Veterinary Medicine and Human Health

by Calvin W. Schwabe, M.S., D.V.M., M.P.H., Sc.D., Professor of Parasitology and Epidemiology, Faculty of Medical Sciences; Assistant Director of the School of Public Health; American University of Beirut, Lebanon. xvii + 516 pages, illustrated. The Williams and Wilkins Company, Baltimore, Md. 1964. $16.00

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  • Washington, D. C.

According to the preface, this work is designed to explore for the benefit of the veterinary student and veterinarian the interface between veterinary medicine and human medicine and to help construct a bridge between medicine and agriculture. The two objectives seem somewhat disparate but the author has done justice to both. For material he has drawn extensively on many other scientific disciplines. The book should therefore be of interest to those engaged in the fields of epidemiology, public health and tropical medicine and hygiene.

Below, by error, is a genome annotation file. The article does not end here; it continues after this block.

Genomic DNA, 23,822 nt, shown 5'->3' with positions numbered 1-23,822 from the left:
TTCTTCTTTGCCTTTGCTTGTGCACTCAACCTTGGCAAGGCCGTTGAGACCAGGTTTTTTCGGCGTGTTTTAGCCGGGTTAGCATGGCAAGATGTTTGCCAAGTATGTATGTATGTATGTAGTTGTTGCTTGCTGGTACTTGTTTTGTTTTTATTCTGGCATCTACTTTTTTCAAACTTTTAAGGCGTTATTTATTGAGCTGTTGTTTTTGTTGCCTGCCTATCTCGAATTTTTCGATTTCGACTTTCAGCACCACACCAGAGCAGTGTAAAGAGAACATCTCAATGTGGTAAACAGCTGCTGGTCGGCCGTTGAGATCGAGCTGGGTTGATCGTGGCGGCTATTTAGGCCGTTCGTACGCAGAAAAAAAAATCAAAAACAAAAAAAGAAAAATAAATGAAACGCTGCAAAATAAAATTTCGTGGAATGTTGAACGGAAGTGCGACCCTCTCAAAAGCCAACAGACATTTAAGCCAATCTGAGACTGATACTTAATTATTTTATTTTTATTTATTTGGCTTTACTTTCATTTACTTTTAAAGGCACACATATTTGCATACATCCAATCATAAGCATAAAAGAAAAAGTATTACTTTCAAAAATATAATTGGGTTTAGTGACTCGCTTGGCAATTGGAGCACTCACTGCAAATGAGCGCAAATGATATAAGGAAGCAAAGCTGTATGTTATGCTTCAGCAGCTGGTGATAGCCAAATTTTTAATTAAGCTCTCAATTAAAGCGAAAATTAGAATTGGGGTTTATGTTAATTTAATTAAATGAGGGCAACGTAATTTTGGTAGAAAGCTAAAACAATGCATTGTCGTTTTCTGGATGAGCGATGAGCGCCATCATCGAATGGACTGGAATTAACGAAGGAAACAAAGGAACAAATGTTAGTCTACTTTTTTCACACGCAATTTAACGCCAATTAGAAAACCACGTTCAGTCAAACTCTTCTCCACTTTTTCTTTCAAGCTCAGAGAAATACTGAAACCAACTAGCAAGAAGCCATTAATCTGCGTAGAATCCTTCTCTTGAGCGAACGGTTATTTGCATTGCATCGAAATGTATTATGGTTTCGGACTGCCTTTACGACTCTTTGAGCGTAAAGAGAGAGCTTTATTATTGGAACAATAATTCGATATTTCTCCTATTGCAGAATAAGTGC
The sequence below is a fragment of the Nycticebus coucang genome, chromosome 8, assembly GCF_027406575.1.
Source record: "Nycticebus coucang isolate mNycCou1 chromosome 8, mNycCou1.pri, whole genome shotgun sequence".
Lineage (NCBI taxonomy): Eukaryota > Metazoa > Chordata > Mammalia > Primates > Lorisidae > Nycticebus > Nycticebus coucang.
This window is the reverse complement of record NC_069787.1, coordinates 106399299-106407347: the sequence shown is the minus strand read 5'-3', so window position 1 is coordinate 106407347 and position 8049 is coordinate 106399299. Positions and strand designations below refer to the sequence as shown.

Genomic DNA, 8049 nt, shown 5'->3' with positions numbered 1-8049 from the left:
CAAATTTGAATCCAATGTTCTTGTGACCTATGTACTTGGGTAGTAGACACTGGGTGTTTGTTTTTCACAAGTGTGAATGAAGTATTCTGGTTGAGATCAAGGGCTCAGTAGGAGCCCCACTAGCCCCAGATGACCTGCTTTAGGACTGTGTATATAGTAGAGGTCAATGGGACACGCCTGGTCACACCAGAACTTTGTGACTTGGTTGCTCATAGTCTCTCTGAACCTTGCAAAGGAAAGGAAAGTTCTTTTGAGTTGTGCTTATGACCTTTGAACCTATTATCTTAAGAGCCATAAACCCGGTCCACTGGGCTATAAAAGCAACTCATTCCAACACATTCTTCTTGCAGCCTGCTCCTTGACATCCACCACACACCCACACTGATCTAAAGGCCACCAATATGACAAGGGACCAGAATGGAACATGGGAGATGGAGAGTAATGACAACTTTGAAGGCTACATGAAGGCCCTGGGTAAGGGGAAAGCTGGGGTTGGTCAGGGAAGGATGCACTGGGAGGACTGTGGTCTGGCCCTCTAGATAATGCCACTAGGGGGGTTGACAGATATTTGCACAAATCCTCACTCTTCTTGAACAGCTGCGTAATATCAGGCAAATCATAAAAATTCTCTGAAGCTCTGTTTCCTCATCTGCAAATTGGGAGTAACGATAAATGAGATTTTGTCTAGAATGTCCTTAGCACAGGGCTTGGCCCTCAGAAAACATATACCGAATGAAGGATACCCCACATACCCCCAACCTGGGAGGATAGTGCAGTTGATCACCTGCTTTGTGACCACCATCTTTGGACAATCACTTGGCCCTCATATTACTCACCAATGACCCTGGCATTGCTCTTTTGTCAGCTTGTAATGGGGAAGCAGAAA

The material is divided into four sections. Section 1, the “Practice of Population Medicine,” deals with the implications of veterinary practice, veterinary interests in public health, and the role of the veterinarian in the public health team. It is pointed out that in the past the veterinarian has been mainly concerned with practice in relation to the monetary value of the domestic animal, an activity which has obscured his relationship to public health and preventive medicine, as well as his contributions to agricultural development.

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